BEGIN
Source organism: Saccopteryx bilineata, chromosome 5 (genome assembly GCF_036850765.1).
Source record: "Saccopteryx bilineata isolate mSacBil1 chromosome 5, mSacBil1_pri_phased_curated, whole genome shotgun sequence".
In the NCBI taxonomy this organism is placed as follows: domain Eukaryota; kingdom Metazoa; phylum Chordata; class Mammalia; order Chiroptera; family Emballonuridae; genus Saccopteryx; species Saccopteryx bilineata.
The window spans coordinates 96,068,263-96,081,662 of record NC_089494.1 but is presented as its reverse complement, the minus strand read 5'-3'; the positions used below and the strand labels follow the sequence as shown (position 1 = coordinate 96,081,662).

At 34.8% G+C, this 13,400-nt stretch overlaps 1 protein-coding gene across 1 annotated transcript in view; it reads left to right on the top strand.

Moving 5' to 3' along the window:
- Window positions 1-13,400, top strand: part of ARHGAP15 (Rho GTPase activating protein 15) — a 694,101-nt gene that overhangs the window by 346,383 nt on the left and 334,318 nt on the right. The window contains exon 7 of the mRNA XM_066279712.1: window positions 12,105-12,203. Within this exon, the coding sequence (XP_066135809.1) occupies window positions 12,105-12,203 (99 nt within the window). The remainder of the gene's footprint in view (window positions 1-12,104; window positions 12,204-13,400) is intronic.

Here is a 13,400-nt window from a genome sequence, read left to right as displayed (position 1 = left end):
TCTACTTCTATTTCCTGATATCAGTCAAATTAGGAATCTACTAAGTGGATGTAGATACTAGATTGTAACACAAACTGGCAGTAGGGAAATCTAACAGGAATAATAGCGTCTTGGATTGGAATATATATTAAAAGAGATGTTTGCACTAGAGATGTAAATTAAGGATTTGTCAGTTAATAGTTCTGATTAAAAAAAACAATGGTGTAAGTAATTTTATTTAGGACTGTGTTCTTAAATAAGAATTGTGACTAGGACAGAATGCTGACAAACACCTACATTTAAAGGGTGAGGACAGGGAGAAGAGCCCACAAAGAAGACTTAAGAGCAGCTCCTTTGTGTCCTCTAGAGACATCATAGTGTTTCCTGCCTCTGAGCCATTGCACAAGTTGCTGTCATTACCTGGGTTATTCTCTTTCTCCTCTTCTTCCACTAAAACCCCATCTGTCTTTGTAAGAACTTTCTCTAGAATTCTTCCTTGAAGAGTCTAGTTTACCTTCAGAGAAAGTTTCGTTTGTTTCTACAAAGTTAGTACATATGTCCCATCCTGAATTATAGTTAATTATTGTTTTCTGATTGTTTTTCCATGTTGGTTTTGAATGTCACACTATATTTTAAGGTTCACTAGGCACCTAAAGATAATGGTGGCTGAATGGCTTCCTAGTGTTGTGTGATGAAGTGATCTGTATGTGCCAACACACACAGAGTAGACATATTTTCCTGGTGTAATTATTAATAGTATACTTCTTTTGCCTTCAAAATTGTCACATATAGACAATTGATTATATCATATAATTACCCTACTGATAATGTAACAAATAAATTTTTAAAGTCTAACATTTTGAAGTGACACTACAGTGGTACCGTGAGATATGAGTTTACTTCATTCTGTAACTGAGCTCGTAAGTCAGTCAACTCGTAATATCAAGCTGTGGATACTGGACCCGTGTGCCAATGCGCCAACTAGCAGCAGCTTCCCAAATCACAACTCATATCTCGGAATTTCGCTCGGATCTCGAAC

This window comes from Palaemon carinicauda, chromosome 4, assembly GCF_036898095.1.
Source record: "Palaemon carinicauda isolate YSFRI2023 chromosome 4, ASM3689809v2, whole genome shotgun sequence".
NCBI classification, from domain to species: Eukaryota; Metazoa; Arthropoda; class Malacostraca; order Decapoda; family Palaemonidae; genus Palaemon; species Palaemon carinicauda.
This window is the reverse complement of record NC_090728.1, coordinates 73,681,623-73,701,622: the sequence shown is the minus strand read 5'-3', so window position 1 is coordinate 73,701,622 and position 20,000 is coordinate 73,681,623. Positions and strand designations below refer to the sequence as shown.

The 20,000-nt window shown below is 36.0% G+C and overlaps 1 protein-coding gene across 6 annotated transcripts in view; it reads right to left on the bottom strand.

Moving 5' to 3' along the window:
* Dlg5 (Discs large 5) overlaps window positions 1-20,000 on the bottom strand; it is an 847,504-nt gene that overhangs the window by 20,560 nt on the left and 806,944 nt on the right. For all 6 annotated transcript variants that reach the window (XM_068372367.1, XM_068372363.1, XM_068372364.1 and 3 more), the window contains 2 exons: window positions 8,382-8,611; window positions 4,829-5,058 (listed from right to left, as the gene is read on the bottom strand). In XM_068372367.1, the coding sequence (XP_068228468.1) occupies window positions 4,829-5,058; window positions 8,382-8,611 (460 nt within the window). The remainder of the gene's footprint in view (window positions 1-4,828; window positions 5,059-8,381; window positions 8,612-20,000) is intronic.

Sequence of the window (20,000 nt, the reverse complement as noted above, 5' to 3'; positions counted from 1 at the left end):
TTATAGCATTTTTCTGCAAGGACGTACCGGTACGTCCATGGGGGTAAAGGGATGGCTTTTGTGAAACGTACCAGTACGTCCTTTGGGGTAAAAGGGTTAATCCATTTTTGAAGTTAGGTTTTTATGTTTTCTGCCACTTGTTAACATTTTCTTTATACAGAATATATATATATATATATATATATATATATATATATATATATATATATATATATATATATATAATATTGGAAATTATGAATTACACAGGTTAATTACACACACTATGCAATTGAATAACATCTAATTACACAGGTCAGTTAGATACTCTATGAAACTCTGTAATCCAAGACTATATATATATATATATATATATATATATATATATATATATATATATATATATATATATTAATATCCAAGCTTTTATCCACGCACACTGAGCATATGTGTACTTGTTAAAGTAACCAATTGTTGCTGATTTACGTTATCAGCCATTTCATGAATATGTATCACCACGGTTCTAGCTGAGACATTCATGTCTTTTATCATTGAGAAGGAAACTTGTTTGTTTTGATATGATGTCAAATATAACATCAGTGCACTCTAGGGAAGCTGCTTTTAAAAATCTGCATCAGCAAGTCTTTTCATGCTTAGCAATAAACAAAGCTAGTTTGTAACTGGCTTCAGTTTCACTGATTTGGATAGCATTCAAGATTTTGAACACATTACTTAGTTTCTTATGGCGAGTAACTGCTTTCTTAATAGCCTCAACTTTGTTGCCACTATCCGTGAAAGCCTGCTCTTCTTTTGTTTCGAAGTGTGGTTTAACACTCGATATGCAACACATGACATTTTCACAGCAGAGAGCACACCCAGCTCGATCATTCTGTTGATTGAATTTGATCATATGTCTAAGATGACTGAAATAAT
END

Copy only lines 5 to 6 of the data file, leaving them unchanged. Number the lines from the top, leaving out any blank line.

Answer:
At 34.8% G+C, this 13,400-nt stretch overlaps 1 protein-coding gene across 1 annotated transcript in view; it reads left to right on the top strand.

Moving 5' to 3' along the window: